Expect the Unexpected
It was a dark, rainy day as an extraordinary scene appeared a short distance away. I had been taking my dog for a playful walk on the beach. It is an off-leash beach, but with all of the eagles, hawks and other large birds above us that day, I put him back on the leash. It was a great walk either way and the time came too soon to head home.
As I got to my car, I noticed a couple eagles landing on a tree branch a short distance away. Hurrying to get my dog off the leash and into the car, I watched and heard the beginnings of a photographic moment unfold.
Realizing the Shot is There
I have taken quite a few eagle shots and sometimes prefer to sit and watch rather than shooting. This time as I watched, I pointed the eagles to people I met on my walk.
The birds were just high enough that it was not immediately obvious what they were doing. Hanging over a branch we could barely make out the shine of the skin of a fish. The birds suddenly started arguing. Other birds were flying closer, but kept their distance. Things were quickly getting interesting.
Standing by my car, getting the wet, sandy dog onto the seat away from my gear, I had a few camera options and a quick decision to make. The scene was rapidly unfolding.
I had my waterproof Olympus TG-4, more appropriate for a wide shot rather than a zoom. It would give me a clear shot, but not the type of information I wanted. Then there was the 645 film camera. The lens does not extend quite far enough and might get ruined in the rain. Then there was the Nikon Coolpix P900. In good light it picks up the most amazing detail, but there was not much light though and I have not used enough in these conditions. Lastly, there was the Canon Powershot SX60 HS. It has a nice range of zoom options, a quick focus and feels lightweight.
I chose the camera I could most trust to zoom in the quickest and get the clearest image. I grabbed my Canon Powershot SX60 HS. It is smaller than the Nikon, making it easier to keep dry and having used it far more, the results are more predictable.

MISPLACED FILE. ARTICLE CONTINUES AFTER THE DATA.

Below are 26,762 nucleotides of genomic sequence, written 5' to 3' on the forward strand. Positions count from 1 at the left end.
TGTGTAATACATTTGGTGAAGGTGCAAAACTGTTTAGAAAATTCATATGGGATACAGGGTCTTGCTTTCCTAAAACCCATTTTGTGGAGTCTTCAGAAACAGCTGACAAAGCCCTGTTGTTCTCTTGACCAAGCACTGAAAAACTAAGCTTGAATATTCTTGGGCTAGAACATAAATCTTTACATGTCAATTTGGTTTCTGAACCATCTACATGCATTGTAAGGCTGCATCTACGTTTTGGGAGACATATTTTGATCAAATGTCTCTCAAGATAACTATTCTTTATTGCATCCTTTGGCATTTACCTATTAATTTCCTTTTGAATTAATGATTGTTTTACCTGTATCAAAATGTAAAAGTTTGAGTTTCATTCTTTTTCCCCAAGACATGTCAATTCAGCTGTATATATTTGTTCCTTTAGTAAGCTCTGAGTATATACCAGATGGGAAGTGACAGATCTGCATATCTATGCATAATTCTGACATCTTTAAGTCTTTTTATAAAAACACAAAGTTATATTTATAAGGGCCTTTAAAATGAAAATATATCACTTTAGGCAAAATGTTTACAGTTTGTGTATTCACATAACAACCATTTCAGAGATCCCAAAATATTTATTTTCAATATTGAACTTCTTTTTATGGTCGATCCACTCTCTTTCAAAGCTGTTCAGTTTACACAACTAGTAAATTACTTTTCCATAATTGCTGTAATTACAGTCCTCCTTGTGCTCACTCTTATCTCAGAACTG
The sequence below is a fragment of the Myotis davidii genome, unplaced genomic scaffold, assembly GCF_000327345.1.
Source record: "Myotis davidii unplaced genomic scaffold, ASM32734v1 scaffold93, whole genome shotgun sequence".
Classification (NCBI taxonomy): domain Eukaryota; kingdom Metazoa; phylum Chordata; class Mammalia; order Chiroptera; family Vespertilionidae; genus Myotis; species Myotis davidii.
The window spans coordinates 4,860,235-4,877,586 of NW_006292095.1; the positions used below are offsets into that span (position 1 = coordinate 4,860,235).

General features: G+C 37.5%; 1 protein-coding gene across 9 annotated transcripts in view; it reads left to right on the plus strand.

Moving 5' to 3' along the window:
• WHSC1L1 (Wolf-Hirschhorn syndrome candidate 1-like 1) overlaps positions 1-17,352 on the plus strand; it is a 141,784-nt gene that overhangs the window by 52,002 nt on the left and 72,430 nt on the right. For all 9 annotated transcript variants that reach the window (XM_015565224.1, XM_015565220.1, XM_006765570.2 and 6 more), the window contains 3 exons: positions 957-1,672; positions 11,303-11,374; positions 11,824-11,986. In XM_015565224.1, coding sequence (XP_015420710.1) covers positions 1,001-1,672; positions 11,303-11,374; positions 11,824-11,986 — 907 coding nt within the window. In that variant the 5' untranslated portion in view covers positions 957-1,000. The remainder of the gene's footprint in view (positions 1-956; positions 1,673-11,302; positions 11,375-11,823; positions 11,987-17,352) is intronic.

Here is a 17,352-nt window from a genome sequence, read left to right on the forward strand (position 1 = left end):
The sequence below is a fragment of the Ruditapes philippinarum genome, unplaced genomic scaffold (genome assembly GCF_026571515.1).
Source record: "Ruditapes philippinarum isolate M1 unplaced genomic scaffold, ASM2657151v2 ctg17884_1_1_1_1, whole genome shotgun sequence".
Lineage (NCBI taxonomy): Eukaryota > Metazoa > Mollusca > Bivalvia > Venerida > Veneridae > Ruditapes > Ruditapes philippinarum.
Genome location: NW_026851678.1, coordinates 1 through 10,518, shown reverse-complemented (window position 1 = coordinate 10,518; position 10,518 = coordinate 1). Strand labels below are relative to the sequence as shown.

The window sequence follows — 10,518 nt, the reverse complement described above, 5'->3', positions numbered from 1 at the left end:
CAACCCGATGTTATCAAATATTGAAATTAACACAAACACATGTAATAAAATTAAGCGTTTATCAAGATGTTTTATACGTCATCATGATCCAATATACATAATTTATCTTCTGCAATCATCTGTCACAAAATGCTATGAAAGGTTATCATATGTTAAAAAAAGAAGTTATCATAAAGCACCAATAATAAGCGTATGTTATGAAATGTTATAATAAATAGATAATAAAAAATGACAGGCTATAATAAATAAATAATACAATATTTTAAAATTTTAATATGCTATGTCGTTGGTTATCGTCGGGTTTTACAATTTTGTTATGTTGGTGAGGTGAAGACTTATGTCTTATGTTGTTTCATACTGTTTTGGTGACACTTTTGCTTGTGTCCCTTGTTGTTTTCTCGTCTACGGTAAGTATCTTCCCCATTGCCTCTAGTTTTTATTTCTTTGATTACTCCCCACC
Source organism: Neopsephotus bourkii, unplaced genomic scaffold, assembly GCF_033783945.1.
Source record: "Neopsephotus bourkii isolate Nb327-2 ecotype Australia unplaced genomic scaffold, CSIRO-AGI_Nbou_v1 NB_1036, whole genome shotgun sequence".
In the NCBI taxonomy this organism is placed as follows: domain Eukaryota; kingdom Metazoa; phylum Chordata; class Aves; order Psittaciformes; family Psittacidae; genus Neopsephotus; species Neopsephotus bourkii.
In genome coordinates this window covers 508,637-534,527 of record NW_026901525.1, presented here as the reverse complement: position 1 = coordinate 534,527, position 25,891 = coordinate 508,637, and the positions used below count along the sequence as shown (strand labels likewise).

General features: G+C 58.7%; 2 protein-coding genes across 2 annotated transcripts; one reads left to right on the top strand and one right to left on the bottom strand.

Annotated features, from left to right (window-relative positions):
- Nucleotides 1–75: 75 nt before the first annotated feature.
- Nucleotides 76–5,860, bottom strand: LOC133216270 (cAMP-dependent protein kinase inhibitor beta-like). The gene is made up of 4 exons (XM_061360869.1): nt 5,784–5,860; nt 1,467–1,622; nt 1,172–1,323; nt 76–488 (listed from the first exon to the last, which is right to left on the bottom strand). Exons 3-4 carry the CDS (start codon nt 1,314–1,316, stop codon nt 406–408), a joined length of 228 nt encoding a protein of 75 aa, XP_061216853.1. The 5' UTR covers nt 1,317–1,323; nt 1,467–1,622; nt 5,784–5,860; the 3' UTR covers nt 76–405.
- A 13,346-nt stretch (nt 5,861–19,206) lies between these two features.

The woman and her son stood nearby, watching with me. They quietly talked. As I got my camera turned on and ready, through their conversation I could hear what the eagles were doing.
None of us expected what happened next. The eagle who arrived late on the branch suddenly lunged for the fish. Trying hard to calm my excitement, I steadied the camera and pushed the shutter. Both eagles grabbed the fish, fell off the branch and flew towards the water, wings hooked together. The fish dropped out of their talons. I pushed the shutter again, getting a shot of their empty talons. In a few heartbeats, the majestic birds and the fish were a few hundred yards in the distance, our view now obstructed.
Waiting Just in Case
Sometimes there is more. Even if there is not, why not learn all that you can. Watch. See what happens next. Be curious. It will help you not only be a better photographer, it will help you connect with life more.
This time around I was able to get a couple more shots as the one eagle flew away while the other stayed put. The blurred images were a blur, but still have value to me though. They teach me more about the scene. They remind me what took place. They complete the story.
The One That Got Away
I had a chance to talk with the woman and young man after the eagles left. I overheard him say to her, "Mom, that is why you should take your camera with you wherever you go." It is something I have heard people say so often and he said it with such kindness and support. I can think of a thousand reasons why she does not take one with her. I have used most of all of them myself. No regrets. It was not until I was ready that I started carrying the camera everywhere I go. No regrets.
Wrapping It Up
As I drove away from the beach, while looking at the surrounding beauty, I soaked in the memory of what has taken place. I then considered what I did well and what I would do differently were I to be able to do it again. Would I have chosen a different camera, one that was there in the car or perhaps one that was not with me? Would I have recorded and created a video instead of taking still shots? Did the settings I chose give me the best images? Would it have been possible to use two cameras? Do I need to purchase rain protective covers for my equipment? Then I let it all go and took in my surroundings.
All in all, the fact is, I plan to take a great shot, one to proudly share with others. But if even if the shot misses the mark, I still experienced a most amazing moment.